Brig, Matt, Molly, and me
I've been trying to take it easy since I got back from Canada, but I had one more bit of traveling almost as soon as I got home. My old college friend Carl L. was getting married to his old love Kari in Portland on July 23rd. I was feeling so wiped out I almost decided not to go, but then I asked myself, "When will you get a chance to see Molly again?" So it was the reunion of old college friends that inspired me to jump on the train to Portland.
Molly was basically my first girlfriend, and amongst other things we lived in the High House with Carl in I believe 1981. When Carl and Kari visited me on my previous trip to Portland, Kari and I figured out that I had actually first met her at Molly's wedding in the 1980s. Molly was instrumental in bringing Carl and Kari together both back then and in their more recent reconnection. Molly is a writer too and a very good one, and I always expected that she'd have sold a novel by now. We talked about that and about how career and children got in the way, but she also told me that she had finally, after years of trying, found a publisher that was willing to look at one of her manuscripts, so I wish her all the best on that front.
I hadn't seen Molly since our old college friend Brig got married, oh, maybe fifteen years ago? I hadn't seen Brig since then either, and I didn't expect to see him at Carl's wedding, since I had asked Carl whether he'd be there and Carl had said no. Well, it turned out that someone else couldn't make it, which opened up a seat for Brig in the tiny pioneer church where the wedding was held. Brig is someone I went to high school with, but we didn't become friends till we went to the college. It turned out that he was throwing a party later that day for a bunch of old high school classmates and I was welcome to come over and play if I wanted to. I didn't want to. For one thing, it sounded like they would be drinking more heavily than I was up for at that juncture, and for another I'm really not very interested in my old high school classmates. For me high school was a semi-traumatic experience that I happily left behind. Brig was from a social group that I think enjoyed the high school experience much more than I did.
Carl and Kari dance at the post-wedding reception
The wedding ceremony was beautiful and very romantic, telling the story of how Carl and Kari have renewed their love over the years while other things came between them and marriage until now. Carl is my age (mid-fifties) and this is his first marriage. Kari was married once before and has a 19-year-old daughter (who sang "Amazing Grace" at the ceremony, alone and a capella, which I thought was extremely brave of her). I found the ceremony a little uncomfortable, especially coming in the wake of my trip to Canada, because the love story presented was very similar to the one that Hortensia and I tried to tell when we almost got married following our reconnection in 2003.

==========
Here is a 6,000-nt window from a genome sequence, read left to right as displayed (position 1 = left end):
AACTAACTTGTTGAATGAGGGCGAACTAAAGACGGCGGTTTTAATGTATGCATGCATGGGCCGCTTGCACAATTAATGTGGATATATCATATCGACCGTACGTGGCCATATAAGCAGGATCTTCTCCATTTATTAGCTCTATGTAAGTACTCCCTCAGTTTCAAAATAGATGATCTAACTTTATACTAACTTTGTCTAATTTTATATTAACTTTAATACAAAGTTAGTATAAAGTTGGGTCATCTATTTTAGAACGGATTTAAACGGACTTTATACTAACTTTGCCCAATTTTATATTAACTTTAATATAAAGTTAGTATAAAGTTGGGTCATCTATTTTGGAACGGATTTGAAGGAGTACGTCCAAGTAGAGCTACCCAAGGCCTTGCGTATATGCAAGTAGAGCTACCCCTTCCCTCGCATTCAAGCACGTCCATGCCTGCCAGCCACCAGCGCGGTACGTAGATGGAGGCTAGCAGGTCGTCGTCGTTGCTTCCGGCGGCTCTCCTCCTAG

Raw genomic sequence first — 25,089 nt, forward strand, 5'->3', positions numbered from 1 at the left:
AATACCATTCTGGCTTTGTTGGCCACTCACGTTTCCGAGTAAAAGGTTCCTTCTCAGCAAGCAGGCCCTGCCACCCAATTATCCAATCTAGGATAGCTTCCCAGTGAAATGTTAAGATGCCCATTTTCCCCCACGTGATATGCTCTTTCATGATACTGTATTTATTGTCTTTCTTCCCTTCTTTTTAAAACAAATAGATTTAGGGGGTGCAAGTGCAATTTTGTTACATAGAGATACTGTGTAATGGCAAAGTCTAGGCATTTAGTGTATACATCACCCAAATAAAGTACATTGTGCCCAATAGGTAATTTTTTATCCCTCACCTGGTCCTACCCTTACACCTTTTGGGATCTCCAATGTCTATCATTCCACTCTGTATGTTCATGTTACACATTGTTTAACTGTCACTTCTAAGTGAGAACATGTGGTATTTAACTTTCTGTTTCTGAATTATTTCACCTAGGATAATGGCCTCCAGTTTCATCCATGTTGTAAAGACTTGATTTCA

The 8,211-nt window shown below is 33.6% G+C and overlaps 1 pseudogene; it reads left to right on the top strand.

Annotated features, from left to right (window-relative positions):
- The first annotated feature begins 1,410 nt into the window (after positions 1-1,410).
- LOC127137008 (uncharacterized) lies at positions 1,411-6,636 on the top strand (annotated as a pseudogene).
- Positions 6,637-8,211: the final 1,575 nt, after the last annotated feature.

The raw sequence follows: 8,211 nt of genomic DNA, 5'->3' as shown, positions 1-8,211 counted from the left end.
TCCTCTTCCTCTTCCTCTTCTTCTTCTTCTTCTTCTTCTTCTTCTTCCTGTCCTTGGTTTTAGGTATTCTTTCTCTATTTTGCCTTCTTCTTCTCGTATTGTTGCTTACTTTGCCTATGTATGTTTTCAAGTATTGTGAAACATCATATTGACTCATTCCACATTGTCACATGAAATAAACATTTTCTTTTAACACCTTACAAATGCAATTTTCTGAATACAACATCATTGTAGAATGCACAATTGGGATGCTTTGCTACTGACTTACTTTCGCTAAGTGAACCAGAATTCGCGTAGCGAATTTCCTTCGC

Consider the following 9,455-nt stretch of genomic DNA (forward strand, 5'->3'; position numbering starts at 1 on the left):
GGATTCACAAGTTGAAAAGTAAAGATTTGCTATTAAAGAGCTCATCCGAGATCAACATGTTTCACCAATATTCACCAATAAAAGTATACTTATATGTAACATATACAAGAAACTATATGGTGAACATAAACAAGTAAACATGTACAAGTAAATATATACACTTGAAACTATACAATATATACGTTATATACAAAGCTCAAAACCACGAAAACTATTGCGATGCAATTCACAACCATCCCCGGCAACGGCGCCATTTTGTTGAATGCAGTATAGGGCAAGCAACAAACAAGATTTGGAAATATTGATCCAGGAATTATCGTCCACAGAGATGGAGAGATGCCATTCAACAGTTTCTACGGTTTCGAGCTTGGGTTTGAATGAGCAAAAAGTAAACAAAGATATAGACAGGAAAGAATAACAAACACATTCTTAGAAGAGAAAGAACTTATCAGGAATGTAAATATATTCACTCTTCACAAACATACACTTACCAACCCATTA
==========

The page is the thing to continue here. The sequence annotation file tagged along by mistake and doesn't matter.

Still, I was very happy for Carl, who is a total sweetheart in my books. I hope he and Kari can live out the rest of their days together, happily ever after. I don't know Kari nearly as well but really enjoyed chatting with her on my previous visit to Portland. She seems like a pretty grounded person with a good sense of humor.
Me and Molly after all these years
It was great to see Molly too, although it inevitably inspired other thoughts about my so-called love life and What Might Have Been. She and Matt have two children, Patrick and Isabella, who were both there as well. I believe Patrick is in his early 20s and Isabella is about to graduate from high school. I look at Molly and Matt and think I couldn't have done what they did. I couldn't have been a father, or at least I never wanted to be one. Why not? Why did I go down the path I took, in which I developed occasional uber-romantic infatuations which rarely developed into any kind of real relationship?
My sister and I have discussed this several times, and she, who has also mostly stayed out of realtionships, says it's a preference we have. There's something to that. I've said before that I don't want a co-pilot. I don't want someone with whom I'm constantly negotiating decisions. I want to be independent and do whatever the hell I want to do without argument.
But there's more to it than that too. There's the romanticism. The idealism. The impossible desire for connection with the perfect soulmate. The resulting disappointment and loneliness. I've learned to live with the loneliness, because the alternative has been self-hatred, and fuck that noise. But there doesn't seem to be any resolution of the conflicting desires -- for independence and for romantic submission -- even at my advanced age.
So the old thoughts and feelings tumble through me endlessly, and the nostalgia of a reunion with old friends stirs up ancient dilemmas.